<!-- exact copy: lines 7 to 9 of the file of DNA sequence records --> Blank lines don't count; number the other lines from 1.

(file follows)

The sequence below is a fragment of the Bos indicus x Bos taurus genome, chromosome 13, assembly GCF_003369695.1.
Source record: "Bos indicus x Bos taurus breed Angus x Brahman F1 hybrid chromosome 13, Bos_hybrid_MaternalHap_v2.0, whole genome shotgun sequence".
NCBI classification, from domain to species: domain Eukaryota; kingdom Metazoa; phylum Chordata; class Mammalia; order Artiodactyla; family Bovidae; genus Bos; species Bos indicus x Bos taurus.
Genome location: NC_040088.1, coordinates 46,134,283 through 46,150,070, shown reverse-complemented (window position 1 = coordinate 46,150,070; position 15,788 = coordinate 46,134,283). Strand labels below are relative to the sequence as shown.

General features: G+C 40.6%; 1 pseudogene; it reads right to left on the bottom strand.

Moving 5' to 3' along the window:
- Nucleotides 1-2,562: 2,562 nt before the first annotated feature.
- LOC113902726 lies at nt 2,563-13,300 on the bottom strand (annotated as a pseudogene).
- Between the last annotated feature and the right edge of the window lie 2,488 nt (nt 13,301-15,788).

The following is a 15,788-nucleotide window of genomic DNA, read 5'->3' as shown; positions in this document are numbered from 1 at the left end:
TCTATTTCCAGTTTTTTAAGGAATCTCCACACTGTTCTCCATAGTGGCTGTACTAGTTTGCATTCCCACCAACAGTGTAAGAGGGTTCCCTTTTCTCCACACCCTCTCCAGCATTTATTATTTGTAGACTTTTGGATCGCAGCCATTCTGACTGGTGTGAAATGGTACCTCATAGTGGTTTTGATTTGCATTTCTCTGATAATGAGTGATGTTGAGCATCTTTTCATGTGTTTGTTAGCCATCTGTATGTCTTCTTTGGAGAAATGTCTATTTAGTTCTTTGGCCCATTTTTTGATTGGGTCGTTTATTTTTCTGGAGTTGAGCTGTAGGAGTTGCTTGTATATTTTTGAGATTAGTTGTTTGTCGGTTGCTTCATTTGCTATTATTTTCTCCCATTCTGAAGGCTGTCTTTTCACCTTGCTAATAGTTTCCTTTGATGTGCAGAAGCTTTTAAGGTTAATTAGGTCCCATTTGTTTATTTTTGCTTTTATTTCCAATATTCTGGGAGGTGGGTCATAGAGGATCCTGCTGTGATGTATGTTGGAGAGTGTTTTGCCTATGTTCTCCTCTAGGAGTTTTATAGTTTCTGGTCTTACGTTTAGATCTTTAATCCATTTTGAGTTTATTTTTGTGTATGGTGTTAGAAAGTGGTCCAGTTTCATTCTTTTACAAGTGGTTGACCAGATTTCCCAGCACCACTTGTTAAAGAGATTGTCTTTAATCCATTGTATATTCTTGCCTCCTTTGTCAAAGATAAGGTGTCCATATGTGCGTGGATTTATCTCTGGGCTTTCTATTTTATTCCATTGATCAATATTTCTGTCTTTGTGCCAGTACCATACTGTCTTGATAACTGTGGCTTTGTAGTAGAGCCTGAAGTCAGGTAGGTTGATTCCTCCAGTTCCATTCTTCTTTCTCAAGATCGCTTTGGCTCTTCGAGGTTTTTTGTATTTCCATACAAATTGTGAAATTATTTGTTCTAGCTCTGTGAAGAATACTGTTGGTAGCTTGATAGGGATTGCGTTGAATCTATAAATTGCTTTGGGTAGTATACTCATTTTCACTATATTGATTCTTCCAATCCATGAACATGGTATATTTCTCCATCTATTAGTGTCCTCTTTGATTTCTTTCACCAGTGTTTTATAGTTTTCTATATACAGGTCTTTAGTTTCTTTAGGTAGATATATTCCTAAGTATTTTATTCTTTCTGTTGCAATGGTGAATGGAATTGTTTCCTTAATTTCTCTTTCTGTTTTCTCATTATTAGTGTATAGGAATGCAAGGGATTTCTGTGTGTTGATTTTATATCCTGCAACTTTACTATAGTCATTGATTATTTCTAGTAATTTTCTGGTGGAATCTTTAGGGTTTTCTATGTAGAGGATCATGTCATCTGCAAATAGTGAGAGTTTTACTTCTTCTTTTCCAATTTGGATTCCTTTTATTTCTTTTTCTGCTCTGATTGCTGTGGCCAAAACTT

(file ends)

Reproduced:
- Nucleotides 1-2,562: 2,562 nt before the first annotated feature.
- LOC113902726 lies at nt 2,563-13,300 on the bottom strand (annotated as a pseudogene).
- Between the last annotated feature and the right edge of the window lie 2,488 nt (nt 13,301-15,788).